Opposition politicians would have it that Scotland’s ferries are in a woeful condition, the country’s railways are in not much better shape and our roads are covered in potholes. I’m not disputing it’s their job to talk things down to make the Scottish Government look bad, but while there is much to be improved, there is equally a lot of good in all those areas of transport.
However, sometimes politicians’ justified criticism can slip into misinformation, perhaps through misinterpretation of what they hear. Prestwick Airport is a case in point, which has remained controversial since ministers bought it for a nominal £1 nearly a decade ago to stave off closure and the potential loss of hundreds of direct and indirect jobs.
The Scottish Government has since failed in several attempts to return the South Ayrshire airport to the private sector, which remains its intention, while pumping in a total of £43.4 million in loans – plus interest of £7.4m – to keep it open. It’s right there is continued public scrutiny of that level of support – totalling more than £50m – for the site.
The opposition parties have also legitimately questioned whether these loans will ever be repaid, and what would be their fate should a sale be achieved, as The Scotsman has also reported. But an important point is that while the loans remain outstanding, and their value has been written down by ministers to £11.6m, the transfers finished three years ago when further Scottish Government support appears to have ended.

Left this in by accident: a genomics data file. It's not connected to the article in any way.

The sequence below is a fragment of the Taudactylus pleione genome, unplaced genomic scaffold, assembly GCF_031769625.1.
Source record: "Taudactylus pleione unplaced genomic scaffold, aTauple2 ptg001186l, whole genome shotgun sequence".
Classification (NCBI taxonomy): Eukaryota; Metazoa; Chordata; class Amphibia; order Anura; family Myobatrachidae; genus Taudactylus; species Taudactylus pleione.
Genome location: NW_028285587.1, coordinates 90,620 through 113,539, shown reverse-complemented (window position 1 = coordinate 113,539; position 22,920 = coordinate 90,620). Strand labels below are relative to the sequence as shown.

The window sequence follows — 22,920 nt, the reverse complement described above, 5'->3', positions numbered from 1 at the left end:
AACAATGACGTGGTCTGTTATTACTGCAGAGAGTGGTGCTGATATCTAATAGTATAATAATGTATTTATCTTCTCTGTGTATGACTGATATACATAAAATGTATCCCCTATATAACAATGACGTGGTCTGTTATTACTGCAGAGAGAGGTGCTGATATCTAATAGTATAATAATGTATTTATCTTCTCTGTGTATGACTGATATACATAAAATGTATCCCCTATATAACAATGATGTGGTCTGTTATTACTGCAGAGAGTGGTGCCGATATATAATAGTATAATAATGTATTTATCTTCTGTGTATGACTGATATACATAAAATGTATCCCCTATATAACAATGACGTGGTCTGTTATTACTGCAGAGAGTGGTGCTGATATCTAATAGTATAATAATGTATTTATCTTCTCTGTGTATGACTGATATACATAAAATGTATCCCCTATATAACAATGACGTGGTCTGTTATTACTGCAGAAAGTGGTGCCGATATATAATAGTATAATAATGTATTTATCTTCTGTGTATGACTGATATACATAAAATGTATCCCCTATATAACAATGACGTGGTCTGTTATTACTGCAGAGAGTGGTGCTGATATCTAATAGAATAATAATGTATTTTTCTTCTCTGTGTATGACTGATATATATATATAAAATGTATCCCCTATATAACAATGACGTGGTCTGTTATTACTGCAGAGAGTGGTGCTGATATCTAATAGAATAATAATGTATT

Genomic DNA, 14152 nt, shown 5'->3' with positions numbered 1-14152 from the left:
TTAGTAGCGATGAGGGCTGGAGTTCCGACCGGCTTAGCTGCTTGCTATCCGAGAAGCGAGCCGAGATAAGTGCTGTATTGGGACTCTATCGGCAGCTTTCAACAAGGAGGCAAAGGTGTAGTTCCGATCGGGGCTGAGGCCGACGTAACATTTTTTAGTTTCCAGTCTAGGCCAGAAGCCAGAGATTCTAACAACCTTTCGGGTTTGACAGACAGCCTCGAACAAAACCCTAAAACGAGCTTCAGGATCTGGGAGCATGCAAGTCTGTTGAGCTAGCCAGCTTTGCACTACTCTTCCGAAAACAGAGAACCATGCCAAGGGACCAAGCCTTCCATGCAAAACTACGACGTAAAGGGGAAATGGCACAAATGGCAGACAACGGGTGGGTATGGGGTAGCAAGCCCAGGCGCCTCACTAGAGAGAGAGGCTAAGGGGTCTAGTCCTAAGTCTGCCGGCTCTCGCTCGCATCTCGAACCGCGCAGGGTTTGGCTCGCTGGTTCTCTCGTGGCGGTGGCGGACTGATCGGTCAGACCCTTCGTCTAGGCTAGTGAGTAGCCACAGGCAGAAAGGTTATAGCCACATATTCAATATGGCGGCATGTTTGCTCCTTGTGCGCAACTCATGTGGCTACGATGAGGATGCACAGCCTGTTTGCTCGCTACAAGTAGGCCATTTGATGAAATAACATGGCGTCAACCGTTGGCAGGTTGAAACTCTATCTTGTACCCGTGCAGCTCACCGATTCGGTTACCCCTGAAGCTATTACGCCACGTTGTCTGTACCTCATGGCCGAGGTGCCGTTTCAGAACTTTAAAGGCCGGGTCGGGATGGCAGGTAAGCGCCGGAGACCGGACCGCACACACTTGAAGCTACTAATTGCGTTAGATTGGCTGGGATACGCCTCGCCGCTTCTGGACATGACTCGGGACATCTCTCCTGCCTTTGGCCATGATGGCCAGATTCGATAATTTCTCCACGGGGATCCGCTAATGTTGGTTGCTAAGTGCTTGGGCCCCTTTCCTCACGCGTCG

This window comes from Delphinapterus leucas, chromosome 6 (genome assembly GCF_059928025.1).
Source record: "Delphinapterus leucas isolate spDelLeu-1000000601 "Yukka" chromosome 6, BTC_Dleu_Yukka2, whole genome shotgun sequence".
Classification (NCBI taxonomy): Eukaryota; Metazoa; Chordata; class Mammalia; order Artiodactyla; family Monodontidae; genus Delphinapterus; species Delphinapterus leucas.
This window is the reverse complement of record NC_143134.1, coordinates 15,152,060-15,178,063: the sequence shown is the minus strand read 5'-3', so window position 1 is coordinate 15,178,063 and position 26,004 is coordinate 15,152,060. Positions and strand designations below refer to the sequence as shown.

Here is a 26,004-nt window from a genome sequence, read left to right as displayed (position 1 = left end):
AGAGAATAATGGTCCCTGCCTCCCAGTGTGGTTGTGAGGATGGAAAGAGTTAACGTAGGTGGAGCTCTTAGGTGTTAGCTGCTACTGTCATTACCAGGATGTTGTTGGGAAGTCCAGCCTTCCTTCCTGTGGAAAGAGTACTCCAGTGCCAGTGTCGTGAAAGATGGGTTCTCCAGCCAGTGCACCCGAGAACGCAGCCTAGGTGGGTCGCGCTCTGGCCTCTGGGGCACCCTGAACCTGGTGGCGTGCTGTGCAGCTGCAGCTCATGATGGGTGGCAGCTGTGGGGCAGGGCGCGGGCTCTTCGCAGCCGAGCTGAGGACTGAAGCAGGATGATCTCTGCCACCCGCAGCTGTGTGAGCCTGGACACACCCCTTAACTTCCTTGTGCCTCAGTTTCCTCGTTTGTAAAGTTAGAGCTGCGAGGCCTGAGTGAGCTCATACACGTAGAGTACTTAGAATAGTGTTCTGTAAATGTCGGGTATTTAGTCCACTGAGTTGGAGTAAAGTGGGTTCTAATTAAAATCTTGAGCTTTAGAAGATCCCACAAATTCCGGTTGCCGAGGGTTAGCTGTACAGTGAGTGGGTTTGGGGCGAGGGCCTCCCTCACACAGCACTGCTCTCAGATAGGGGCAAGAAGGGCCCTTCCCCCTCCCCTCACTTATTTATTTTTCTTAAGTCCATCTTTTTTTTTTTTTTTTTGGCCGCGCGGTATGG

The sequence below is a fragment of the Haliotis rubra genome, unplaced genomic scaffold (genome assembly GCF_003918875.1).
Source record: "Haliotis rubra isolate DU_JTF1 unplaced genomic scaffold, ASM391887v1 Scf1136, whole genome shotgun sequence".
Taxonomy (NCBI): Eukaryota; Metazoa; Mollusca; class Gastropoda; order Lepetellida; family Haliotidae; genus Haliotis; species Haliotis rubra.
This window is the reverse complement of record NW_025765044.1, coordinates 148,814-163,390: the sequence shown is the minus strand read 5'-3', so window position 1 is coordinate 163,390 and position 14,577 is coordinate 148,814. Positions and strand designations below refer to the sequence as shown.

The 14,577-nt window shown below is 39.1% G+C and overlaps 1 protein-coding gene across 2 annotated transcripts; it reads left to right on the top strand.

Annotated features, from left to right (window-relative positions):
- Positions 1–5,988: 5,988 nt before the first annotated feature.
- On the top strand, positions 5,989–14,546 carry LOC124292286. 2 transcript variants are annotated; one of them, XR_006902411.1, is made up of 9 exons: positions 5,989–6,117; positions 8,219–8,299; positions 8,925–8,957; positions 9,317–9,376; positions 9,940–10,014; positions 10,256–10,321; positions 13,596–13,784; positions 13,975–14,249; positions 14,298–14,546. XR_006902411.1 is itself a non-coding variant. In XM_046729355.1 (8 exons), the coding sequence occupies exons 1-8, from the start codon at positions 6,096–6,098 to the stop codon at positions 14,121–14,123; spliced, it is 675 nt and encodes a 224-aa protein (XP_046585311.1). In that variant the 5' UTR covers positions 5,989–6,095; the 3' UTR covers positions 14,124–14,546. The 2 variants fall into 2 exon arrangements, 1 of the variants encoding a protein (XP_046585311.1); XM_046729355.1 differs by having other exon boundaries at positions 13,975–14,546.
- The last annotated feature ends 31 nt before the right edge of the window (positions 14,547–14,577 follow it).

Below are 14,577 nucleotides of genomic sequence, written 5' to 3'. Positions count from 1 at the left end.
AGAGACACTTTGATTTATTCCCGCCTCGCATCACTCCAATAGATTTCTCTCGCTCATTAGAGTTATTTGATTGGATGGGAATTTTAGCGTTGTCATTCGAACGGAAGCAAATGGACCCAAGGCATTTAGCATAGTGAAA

The airport’s accounts also show it has made profits for the last three years, including of £1.2m in the year to last March.
I was surprised to read, then, that according to the Scottish Conservatives, the Auditor General had told Holyrood’s public audit committee last month that ”Prestwick airport has cost the Scottish Government over £31m and ‘many millions of pounds’ more could be spent".
In fact, what public spending watchdog Stephen Boyle actually told the committee was that “many millions of pounds of public expenditure is being used to support the airport and to sustain jobs and services there. That will remain the case for as long as the airport remains in public sector hands”. I’m not sure where the word “more” appeared from.
I have had it confirmed that he was referring to the past loans and interest, rather than an expectation of any further public funding support for the airport. However, I think some of the reporting of his comments gave the wrong impression, that ministers were expected to have to pour in significant further amounts to prop up Prestwick and keep it operating.
I’ve also been told that Boyle hasn’t taken a view on whether that may be required. So it’s not helpful to say the airport is “costing the taxpayer ‘many millions’ of pounds a year”, as the Tories claimed, as all the loans were only paid once and they are not recurring, even if they remain unpaid.